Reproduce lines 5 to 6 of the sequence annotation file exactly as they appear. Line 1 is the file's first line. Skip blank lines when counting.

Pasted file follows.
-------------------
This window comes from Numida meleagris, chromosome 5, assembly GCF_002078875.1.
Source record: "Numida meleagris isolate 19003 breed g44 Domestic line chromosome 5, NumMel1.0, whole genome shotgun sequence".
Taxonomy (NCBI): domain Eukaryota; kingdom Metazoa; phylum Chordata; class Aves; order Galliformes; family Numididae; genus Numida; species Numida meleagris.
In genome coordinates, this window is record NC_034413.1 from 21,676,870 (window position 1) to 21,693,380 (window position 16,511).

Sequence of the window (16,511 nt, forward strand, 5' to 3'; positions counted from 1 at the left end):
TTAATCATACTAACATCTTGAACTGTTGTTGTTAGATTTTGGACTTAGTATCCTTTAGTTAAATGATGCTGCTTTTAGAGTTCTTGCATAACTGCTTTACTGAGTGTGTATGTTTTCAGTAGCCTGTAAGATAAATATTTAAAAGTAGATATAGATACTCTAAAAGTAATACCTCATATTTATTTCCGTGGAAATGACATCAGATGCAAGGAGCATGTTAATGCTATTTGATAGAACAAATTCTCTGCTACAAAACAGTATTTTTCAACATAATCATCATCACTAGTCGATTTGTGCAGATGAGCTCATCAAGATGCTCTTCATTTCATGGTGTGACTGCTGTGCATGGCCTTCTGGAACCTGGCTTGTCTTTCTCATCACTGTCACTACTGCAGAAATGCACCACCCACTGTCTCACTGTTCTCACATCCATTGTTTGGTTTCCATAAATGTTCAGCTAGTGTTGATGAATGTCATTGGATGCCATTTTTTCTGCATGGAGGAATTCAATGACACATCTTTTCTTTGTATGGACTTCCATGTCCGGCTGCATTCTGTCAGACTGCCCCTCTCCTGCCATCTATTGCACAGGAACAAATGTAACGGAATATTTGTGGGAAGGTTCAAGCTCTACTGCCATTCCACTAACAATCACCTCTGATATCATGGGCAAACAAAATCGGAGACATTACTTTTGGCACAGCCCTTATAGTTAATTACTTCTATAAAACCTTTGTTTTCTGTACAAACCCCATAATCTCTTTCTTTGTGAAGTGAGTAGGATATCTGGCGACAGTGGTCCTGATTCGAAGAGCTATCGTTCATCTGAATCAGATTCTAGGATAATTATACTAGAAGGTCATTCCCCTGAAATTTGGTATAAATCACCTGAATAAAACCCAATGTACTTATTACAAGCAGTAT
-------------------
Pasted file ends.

Sequence of the window (16,511 nt, forward strand, 5' to 3'; positions counted from 1 at the left end):
TTAATCATACTAACATCTTGAACTGTTGTTGTTAGATTTTGGACTTAGTATCCTTTAGTTAAATGATGCTGCTTTTAGAGTTCTTGCATAACTGCTTTACTGAGTGTGTATGTTTTCAGTAGCCTGTAAGATAAATATTTAAAAGTAGATATAGATACTCTAAAAGTAATACCTCATATTTATTTCCGTGGAAATGACATCAGATGCAAGGAGCATGTTAATGCTATTTGATAGAACAAATTCTCTGCTACAAAACAGTATTTTTCAACATAATCATCATCACTAGTCGATTTGTGCAGATGAGCTCATCAAGATGCTCTTCATTTCATGGTGTGACTGCTGTGCATGGCCTTCTGGAACCTGGCTTGTCTTTCTCATCACTGTCACTACTGCAGAAATGCACCACCCACTGTCTCACTGTTCTCACATCCATTGTTTGGTTTCCATAAATGTTCAGCTAGTGTTGATGAATGTCATTGGATGCCATTTTTTCTGCATGGAGGAATTCAATGACACATCTTTTCTTTGTATGGACTTCCATGTCCGGCTGCATTCTGTCAGACTGCCCCTCTCCTGCCATCTATTGCACAGGAACAAATGTAACGGAATATTTGTGGGAAGGTTCAAGCTCTACTGCCATTCCACTAACAATCACCTCTGATATCATGGGCAAACAAAATCGGAGACATTACTTTTGGCACAGCCCTTATAGTTAATTACTTCTATAAAACCTTTGTTTTCTGTACAAACCCCATAATCTCTTTCTTTGTGAAGTGAGTAGGATATCTGGCGACAGTGGTCCTGATTCGAAGAGCTATCGTTCATCTGAATCAGATTCTAGGATAATTATACTAGAAGGTCATTCCCCTGAAATTTGGTATAAATCACCTGAATAAAACCCAATGTACTTATTACAAGCAGTAT